2011 winter fwriters csmith caravan

by Curtis Smith

Angela sat in the backseat of her parents' packed-to-bursting van. Stacked boxes of dried fruits and shotgun shells cut her little brother from view. He was probably sleeping, which was fine with Angela, the tears he'd been blubbering since their mother had woken them before dawn finally silenced. Sparky? Angela whispered, not wanting to wake her brother. Sparky, the family's excitable terrier, scrambled his way from the abandoned passenger seat and clambered onto Angela's lap.

Good boy, she whispered, stroking the curly locks framing the dog's dewy, black eyes. She reached into her windbreaker pocket, retrieved a stick of her father's venison jerky and snapped off a brittle chunk. Sit, she said. Her treat-holding hand rose, a coaxing which lured the dog's front paws from her lap, a trembling, begging pose he held until his jaws snapped the jerky from her fingers. They repeated the ritual a half dozen times until the stick was gone. Satisfied, Sparky hopped over a water purifier, a collection of various-sized rubber boots before settling back into the passenger seat.

A gray fog pressed in upon the vans and pickups collected in the community center's lot. Like most of the other vehicles, a hitched trailed weighed down their van's rear. Angela's parents and the other adults, their forms whittled to indistinct shadows, stood on the dewy baseball field beside the lot, their heads lowered, their hands linked in a prayer circle. In the center, the prophet raised his arms, and the sleeves of his robe hung like the wings of a bird yearning to take flight. The circle broke, and the adults moved in an uncalled square dance, a reeling from couple to couple, exchanges of hugs and handshakes and kisses. Angela cracked her window and listened to the sounds of their laughter, the women's impromptu singing of "Amazing Grace" as they emerged from the fog. Strange, Angela thought, rolling up her window, the morning's mood, a twisted Christmas, the adults giddy and euphoric, the children shrinking into the background, quiet observers who understood this was not their day.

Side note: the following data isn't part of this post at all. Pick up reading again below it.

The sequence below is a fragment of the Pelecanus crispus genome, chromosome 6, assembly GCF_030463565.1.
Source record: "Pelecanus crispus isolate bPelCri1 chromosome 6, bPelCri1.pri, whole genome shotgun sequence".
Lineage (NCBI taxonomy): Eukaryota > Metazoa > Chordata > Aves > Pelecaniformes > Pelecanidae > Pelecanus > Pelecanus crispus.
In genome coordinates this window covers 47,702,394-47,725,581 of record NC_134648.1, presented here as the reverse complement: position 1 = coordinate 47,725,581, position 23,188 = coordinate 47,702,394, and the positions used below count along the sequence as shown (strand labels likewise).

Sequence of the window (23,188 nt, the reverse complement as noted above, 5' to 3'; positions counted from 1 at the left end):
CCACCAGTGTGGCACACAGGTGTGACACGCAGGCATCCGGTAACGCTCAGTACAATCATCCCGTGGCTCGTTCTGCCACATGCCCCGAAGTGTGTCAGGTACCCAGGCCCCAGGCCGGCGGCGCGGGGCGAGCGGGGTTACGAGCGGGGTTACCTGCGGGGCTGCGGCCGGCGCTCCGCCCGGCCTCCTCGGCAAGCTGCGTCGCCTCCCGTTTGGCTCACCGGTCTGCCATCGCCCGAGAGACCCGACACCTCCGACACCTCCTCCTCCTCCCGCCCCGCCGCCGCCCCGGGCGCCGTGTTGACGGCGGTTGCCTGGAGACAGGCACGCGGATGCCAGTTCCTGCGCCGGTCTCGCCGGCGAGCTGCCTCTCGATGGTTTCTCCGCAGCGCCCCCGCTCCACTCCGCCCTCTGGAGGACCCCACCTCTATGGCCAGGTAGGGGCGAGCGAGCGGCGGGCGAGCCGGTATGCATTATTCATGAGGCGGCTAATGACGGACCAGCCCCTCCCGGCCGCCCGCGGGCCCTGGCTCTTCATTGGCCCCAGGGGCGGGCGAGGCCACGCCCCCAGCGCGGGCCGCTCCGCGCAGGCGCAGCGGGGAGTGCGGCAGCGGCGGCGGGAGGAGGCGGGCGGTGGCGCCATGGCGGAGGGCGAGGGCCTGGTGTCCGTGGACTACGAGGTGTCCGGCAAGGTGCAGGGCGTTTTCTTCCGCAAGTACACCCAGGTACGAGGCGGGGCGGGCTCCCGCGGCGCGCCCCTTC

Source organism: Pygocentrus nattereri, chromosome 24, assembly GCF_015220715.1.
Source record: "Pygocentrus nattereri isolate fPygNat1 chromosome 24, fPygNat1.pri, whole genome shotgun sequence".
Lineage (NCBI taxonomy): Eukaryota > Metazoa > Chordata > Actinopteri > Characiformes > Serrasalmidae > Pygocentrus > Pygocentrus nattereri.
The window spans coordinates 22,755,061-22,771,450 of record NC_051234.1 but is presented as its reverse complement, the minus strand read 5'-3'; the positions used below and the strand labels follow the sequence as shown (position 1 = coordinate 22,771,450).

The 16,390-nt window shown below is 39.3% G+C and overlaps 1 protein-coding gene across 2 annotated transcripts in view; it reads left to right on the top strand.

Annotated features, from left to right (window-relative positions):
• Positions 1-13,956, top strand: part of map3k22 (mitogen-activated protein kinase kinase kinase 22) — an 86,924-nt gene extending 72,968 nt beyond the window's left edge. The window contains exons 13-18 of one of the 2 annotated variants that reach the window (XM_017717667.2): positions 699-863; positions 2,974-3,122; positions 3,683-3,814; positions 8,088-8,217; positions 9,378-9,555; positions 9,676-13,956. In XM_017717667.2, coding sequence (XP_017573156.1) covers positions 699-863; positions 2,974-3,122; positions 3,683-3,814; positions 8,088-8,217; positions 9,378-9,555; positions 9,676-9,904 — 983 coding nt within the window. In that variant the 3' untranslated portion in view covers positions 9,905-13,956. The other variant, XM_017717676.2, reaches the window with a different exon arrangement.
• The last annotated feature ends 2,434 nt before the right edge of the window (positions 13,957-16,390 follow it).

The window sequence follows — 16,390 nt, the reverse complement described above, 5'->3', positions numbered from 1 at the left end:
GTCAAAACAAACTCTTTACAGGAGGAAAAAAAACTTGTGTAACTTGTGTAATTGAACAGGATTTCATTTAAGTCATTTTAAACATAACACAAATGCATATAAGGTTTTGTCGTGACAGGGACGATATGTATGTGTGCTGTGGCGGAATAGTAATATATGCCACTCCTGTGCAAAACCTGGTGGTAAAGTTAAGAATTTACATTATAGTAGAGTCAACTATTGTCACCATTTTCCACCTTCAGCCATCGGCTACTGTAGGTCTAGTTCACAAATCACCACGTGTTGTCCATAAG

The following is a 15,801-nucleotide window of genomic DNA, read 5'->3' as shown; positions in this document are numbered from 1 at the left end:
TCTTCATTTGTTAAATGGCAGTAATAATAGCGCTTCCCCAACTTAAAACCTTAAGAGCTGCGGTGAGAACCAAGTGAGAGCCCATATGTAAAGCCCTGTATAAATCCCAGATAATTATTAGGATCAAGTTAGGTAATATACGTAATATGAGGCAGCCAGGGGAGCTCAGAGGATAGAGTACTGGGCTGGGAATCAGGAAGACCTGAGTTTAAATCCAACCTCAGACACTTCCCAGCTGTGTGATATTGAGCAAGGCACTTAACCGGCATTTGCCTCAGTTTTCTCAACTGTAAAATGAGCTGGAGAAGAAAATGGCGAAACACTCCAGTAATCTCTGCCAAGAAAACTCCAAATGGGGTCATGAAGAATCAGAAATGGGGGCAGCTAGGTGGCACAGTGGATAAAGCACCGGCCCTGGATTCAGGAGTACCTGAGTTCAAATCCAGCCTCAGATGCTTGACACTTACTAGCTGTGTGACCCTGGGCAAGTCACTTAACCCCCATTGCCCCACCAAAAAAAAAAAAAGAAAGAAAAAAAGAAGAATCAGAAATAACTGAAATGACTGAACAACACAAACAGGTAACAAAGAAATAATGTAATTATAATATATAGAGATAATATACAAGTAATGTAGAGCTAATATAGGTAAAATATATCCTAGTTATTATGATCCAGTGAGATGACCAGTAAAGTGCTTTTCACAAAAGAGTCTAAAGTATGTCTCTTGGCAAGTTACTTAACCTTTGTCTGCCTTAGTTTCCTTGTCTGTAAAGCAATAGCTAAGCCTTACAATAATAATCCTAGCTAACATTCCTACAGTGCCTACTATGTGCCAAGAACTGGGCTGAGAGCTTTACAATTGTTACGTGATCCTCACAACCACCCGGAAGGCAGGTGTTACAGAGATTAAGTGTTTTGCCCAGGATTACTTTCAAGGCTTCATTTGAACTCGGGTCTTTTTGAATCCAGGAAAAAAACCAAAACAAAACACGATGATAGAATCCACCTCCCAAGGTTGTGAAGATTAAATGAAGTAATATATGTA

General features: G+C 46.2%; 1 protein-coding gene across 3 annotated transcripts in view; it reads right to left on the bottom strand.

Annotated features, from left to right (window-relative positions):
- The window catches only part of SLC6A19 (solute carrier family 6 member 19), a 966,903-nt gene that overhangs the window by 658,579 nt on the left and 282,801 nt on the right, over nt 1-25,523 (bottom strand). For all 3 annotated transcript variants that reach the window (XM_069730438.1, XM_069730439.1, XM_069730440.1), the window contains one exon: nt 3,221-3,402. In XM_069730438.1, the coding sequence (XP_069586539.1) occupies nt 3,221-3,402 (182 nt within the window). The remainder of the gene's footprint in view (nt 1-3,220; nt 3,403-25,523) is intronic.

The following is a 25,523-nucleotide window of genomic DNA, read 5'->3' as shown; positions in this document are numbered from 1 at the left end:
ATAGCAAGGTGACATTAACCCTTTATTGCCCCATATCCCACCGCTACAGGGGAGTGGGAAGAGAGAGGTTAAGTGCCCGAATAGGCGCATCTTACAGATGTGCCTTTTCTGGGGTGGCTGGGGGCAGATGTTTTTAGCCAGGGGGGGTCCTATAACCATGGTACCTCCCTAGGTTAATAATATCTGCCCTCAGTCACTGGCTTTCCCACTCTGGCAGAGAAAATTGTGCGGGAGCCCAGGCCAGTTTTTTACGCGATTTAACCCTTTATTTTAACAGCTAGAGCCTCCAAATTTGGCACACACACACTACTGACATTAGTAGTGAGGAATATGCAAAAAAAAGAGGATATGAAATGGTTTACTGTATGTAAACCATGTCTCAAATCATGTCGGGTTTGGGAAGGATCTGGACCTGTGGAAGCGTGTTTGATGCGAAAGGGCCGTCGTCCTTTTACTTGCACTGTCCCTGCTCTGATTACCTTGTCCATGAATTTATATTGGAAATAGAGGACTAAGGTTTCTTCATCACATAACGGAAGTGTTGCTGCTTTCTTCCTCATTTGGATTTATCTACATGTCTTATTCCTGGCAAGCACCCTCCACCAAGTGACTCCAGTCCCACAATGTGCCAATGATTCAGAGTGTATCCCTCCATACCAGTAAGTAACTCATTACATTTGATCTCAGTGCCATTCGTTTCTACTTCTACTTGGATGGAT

Back in the car, her father started the engine, her mother still humming as Sparky curled onto her lap. With a strained groan, the car crept forward. The piled-high provision beside Angela shifted. She braced the seat's cardboard divide, not wanting the boxes to topple onto her brother. Her father took his place in the procession of taillight-flashing vehicles, a caravan of believers. Like the others ahead of them, they paused at the lot's exit.